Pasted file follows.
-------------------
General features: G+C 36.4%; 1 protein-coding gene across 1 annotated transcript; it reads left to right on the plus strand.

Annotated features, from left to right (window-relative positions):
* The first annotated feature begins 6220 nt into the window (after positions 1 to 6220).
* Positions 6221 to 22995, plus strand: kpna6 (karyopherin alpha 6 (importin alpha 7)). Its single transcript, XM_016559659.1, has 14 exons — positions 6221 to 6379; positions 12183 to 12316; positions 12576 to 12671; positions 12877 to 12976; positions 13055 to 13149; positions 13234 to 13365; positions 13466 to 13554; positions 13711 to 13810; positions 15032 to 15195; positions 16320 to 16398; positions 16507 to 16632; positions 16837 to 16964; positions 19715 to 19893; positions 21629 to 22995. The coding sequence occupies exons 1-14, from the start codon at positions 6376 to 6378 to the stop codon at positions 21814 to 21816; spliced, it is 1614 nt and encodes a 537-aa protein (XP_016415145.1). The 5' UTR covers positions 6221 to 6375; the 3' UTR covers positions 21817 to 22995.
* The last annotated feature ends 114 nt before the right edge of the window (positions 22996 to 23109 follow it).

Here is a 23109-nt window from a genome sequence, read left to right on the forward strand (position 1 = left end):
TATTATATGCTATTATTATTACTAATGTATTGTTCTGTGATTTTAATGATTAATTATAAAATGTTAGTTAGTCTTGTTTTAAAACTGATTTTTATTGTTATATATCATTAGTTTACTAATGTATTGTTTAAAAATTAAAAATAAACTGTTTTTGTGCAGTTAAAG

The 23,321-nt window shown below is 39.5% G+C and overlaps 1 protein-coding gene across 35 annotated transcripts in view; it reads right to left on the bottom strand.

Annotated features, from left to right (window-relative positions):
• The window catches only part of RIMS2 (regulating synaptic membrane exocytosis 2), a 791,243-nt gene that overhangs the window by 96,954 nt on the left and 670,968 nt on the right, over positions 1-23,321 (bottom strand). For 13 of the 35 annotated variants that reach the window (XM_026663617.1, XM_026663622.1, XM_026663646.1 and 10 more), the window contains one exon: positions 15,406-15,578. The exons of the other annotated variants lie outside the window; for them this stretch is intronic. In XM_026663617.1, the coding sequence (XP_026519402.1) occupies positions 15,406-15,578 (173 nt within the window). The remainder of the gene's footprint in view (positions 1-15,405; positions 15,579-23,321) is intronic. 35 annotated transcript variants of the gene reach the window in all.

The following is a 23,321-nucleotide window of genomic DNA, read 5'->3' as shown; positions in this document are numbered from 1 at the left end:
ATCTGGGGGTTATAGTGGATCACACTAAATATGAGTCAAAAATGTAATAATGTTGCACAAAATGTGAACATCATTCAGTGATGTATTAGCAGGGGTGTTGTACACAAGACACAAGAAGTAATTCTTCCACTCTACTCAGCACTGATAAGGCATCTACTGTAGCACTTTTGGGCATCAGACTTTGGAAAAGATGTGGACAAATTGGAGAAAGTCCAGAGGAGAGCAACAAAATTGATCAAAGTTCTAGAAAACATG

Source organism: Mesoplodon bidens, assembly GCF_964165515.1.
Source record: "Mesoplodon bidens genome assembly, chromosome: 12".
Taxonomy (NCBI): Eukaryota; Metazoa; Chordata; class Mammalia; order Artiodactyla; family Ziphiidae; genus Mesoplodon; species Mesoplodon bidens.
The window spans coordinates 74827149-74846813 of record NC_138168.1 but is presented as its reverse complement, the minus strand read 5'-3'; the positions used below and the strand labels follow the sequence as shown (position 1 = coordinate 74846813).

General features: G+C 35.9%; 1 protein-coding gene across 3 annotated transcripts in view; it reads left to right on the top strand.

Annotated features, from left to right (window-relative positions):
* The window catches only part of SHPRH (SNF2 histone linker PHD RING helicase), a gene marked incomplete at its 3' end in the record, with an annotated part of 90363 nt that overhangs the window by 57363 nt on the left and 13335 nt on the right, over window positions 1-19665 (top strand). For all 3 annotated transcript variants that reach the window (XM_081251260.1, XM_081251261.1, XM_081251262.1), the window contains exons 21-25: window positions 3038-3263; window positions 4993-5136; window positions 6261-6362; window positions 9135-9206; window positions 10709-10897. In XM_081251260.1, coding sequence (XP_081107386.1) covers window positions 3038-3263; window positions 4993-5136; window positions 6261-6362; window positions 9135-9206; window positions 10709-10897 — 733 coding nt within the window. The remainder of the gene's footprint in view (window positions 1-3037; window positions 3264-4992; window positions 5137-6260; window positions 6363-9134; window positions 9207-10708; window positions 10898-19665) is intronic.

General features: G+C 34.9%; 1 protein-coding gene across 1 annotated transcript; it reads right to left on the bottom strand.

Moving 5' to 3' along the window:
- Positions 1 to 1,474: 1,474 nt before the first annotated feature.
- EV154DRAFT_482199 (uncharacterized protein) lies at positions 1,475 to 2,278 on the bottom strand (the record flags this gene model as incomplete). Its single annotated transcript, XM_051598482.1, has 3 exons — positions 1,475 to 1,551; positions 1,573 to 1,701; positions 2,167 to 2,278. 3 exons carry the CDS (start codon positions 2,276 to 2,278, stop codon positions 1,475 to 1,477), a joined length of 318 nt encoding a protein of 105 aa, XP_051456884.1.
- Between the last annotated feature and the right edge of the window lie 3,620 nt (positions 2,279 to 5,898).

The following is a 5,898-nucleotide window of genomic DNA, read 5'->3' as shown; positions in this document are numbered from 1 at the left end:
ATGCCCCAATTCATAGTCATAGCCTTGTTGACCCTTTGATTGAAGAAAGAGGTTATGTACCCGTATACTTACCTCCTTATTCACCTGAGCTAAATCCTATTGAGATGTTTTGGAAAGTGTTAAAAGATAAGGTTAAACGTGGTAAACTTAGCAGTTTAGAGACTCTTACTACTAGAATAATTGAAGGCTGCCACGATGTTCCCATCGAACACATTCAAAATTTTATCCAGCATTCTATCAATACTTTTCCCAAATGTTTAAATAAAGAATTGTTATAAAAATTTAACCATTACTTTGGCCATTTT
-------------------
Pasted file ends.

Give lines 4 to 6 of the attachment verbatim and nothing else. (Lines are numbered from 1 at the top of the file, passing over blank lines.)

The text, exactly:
* Positions 6221 to 22995, plus strand: kpna6 (karyopherin alpha 6 (importin alpha 7)). Its single transcript, XM_016559659.1, has 14 exons — positions 6221 to 6379; positions 12183 to 12316; positions 12576 to 12671; positions 12877 to 12976; positions 13055 to 13149; positions 13234 to 13365; positions 13466 to 13554; positions 13711 to 13810; positions 15032 to 15195; positions 16320 to 16398; positions 16507 to 16632; positions 16837 to 16964; positions 19715 to 19893; positions 21629 to 22995. The coding sequence occupies exons 1-14, from the start codon at positions 6376 to 6378 to the stop codon at positions 21814 to 21816; spliced, it is 1614 nt and encodes a 537-aa protein (XP_016415145.1). The 5' UTR covers positions 6221 to 6375; the 3' UTR covers positions 21817 to 22995.
* The last annotated feature ends 114 nt before the right edge of the window (positions 22996 to 23109 follow it).

Here is a 23109-nt window from a genome sequence, read left to right on the forward strand (position 1 = left end):